“The Mass Politics of Social Policy Reform in 21st Century Europe” (with Silja Häusermann, Macarena Ares, and Matthias Enggist) abstract

“The Limits of Solidarity. Changing welfare coalitions in a transforming European party system” (with Silja Häusermann, Macarena Ares, and Matthias Enggist) abstract

The configuration of political party competition has been in upheaval in Europe for several decades now. Much has been written on how the competition between the New Left and the New Right has transformed voter coalition potentials on socio-cultural issues. By contrast, the reconfiguration of mass political competition over the welfare state has received much less attention: most studies assume either convergence or the persistence of a traditional conflict between the Left and the Right. However, this assessment of stable and/or pacified political conflict on welfare issues is erroneous, as it neglects massive differences in the relative importance voters attribute to different social policies, in particular to social investment and social consumption policies. Integrating these differences reveals conflict and changing coalition-structures both at the societal and partisan levels. Using newly collected survey data from 8 West European countries (the welfarepriorities data), we are able to combine attitudes on policy support with policy priority, computing an individual-level indicator of weighted social policy positions. Our findings reveal that the conflict structure regarding social policy actually differs starkly from the traditional left-right conflict. We find a distinctive, uni-dimensional alignment of social classes and political parties, with at the poles green and far right party voters. While the social-liberal voters support social investment as opposed to consumption, the reverse is true for the far right voters. This preference configuration reveals coalition potentials between green and moderate right parties for social investment, and between far left and far right parties for social consumption, with the social democrats “lost” in the middle.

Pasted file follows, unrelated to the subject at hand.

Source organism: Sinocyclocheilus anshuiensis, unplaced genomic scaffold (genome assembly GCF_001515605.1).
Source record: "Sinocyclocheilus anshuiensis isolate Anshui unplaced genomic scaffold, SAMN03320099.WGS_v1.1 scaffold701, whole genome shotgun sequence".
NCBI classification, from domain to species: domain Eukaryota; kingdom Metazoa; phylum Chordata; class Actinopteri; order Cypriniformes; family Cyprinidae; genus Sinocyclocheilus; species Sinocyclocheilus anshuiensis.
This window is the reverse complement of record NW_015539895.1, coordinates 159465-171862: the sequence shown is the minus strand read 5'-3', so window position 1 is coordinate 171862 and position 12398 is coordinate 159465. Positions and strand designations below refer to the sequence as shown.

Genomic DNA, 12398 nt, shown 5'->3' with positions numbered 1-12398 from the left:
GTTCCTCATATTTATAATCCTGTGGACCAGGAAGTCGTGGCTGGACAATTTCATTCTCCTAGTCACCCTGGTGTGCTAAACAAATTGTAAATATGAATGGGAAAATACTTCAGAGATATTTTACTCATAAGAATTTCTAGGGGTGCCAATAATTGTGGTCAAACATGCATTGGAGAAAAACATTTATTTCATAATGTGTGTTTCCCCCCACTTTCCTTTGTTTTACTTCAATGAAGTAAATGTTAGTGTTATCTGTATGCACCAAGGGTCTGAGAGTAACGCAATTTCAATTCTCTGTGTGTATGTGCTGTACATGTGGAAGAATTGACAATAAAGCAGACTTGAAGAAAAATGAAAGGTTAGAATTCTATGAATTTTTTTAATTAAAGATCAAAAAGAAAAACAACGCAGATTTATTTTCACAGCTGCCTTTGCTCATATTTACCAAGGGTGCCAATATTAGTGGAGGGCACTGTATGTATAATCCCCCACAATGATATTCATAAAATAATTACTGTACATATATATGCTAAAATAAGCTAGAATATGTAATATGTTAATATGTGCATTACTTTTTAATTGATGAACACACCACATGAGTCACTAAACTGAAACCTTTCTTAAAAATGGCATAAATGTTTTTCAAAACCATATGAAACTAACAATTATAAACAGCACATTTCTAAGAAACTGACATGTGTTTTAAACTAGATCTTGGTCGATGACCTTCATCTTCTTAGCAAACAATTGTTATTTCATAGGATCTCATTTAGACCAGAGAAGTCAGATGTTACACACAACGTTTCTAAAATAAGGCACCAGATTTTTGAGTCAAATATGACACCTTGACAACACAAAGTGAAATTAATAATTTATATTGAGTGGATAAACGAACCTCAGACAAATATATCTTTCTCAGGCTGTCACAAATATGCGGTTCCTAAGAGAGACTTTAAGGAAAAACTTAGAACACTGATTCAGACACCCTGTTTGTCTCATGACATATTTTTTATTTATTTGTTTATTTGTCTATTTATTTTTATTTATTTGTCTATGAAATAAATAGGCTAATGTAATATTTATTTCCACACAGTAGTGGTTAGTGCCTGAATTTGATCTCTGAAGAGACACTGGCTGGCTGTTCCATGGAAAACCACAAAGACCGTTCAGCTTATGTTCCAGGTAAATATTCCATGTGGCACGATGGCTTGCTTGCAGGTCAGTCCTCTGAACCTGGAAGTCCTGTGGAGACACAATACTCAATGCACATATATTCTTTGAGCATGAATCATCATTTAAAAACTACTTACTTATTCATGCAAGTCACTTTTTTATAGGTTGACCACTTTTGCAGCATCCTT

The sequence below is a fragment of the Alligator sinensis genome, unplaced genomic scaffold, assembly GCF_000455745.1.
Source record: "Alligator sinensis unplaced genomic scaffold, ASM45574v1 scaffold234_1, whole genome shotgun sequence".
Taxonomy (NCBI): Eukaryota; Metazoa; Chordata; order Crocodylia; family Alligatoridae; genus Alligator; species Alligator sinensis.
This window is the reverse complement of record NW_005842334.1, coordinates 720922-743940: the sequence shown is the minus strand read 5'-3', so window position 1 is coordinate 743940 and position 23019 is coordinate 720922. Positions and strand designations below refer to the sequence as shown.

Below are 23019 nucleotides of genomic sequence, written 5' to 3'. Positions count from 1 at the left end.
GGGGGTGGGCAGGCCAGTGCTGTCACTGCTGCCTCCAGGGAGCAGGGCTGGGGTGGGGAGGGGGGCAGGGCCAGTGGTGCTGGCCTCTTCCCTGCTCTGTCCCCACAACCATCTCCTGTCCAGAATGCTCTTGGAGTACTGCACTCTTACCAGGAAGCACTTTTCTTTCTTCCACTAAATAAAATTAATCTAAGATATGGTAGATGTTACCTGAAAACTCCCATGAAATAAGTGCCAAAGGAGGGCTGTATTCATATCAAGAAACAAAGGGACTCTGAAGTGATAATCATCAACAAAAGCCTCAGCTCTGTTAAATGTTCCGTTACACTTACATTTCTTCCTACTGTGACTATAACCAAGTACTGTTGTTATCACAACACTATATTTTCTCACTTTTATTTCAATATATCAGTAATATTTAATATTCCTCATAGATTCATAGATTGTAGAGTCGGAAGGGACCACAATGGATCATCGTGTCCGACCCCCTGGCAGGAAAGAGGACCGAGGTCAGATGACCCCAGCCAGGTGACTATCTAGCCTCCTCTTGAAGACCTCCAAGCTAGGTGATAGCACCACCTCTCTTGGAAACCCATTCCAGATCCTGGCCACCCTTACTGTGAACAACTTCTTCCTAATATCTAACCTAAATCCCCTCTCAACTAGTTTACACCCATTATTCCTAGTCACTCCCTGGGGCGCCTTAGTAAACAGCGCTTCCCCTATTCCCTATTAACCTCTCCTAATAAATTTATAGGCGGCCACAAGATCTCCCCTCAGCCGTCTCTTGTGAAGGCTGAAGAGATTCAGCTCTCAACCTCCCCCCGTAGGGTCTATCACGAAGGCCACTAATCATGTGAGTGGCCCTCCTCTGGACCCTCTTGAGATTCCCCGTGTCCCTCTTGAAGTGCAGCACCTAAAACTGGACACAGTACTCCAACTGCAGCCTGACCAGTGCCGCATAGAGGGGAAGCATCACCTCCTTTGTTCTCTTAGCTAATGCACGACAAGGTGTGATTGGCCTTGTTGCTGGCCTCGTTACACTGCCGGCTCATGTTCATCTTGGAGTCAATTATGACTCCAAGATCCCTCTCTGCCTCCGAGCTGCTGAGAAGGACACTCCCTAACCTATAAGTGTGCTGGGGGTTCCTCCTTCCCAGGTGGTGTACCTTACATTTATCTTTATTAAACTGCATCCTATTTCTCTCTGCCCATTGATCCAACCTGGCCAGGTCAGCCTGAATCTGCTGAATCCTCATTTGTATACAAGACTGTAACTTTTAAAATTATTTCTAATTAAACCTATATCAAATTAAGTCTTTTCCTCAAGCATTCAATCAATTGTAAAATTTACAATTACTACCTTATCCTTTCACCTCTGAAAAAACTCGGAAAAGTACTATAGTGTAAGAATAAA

“Public Opinion and Long-Term Investments – Under What Conditions Do Citizens Support Future-oriented Reforms?” (with Julian Garritzmann and Silja Häusermann) abstract

This paper aims at better understanding the conditions under which welfare states (and public policy more generally) can be reformed and long-term investments are possible. Focusing on public opinion, we ask: under what conditions are citizens willing to accept future-oriented reforms? We focus on pensions and education as two crucial cases, as both policies have (1) long-term implications and time inconsistency problems (i.e. ‘costs now – benefits in the future’), as (2) both are generally popular among the general public but (3) as differ clearly in their distributive dynamics. We want to know under what conditions citizens support such proposals and what the conflict lines over such reforms are. Answering these questions helps to develop a better understanding of the conditions under which welfare state reform is (still) possible and ultimately could help policy-makers to design reform proposals in a way that increases their political success.